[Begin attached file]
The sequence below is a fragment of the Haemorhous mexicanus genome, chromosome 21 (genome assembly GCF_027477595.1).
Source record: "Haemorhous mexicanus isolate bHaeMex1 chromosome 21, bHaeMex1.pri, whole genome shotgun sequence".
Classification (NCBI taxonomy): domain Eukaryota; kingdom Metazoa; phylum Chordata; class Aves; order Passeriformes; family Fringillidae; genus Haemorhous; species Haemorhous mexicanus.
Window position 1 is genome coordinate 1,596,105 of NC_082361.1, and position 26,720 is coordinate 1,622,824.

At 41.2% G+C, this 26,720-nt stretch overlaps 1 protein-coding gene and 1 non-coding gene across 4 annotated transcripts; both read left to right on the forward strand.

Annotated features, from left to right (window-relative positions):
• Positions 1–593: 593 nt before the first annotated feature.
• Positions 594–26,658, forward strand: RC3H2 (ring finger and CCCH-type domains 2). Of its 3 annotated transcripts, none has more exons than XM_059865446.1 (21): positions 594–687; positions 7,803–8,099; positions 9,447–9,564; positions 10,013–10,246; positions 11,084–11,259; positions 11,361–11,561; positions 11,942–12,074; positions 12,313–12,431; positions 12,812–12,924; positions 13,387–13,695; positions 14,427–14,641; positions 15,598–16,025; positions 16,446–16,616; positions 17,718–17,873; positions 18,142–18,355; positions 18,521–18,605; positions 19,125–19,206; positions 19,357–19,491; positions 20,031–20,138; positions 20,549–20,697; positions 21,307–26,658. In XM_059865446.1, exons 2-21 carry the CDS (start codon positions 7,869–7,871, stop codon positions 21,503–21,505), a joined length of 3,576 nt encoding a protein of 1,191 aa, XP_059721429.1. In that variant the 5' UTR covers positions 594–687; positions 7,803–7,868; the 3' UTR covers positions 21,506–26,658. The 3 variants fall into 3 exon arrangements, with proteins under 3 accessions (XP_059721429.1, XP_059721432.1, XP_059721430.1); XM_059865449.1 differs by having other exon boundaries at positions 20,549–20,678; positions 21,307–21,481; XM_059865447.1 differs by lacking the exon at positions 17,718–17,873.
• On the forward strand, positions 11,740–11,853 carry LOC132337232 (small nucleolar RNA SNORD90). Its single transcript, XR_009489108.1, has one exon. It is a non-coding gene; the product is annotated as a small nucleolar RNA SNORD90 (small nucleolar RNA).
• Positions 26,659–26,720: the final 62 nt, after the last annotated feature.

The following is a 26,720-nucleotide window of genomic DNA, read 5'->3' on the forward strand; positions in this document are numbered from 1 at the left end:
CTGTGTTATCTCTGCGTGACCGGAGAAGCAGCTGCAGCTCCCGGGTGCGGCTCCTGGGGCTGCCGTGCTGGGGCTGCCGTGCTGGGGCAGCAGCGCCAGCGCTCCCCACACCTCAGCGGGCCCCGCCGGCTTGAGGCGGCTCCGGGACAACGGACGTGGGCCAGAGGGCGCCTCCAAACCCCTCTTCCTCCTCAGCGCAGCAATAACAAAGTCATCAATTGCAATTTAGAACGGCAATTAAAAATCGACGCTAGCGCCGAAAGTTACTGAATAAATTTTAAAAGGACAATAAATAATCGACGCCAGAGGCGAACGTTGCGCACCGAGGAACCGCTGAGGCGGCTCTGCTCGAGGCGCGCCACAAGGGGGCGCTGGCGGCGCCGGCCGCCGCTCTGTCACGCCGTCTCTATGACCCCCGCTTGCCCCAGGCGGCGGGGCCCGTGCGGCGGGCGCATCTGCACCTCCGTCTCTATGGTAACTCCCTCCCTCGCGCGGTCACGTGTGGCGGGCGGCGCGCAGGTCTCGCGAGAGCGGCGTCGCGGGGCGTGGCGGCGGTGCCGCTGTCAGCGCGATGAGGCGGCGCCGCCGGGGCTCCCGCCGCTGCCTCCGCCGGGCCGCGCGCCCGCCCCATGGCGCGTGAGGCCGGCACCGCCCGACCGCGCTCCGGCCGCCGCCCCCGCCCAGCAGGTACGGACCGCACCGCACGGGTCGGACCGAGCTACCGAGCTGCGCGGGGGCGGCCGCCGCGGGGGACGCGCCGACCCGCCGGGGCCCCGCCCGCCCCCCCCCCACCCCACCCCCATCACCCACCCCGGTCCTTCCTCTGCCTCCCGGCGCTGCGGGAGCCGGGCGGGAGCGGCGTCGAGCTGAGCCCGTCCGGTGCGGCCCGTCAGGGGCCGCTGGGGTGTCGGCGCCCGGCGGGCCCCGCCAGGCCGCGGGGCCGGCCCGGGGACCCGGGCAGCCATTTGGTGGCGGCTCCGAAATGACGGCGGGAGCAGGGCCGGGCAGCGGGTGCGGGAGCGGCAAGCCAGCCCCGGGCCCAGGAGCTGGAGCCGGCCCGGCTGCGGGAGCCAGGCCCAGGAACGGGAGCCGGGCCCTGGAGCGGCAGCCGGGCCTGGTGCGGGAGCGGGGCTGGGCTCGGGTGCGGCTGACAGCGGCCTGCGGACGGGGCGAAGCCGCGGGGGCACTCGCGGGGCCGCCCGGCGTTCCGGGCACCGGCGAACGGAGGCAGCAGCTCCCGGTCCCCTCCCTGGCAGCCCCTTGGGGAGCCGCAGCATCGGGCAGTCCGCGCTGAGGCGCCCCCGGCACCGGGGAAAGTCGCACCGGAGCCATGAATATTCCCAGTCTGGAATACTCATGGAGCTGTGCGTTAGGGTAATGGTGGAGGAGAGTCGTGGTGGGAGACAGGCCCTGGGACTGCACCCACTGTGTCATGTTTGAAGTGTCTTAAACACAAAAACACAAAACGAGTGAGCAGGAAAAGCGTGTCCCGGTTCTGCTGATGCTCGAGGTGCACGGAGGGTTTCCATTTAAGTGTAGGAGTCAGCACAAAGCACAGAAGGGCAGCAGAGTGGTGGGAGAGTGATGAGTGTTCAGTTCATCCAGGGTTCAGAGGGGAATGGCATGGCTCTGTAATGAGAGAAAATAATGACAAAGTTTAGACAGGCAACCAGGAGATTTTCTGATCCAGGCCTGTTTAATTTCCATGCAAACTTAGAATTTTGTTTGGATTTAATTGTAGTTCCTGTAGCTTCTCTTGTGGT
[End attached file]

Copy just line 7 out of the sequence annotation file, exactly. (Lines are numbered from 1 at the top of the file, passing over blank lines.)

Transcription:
• Positions 1–593: 593 nt before the first annotated feature.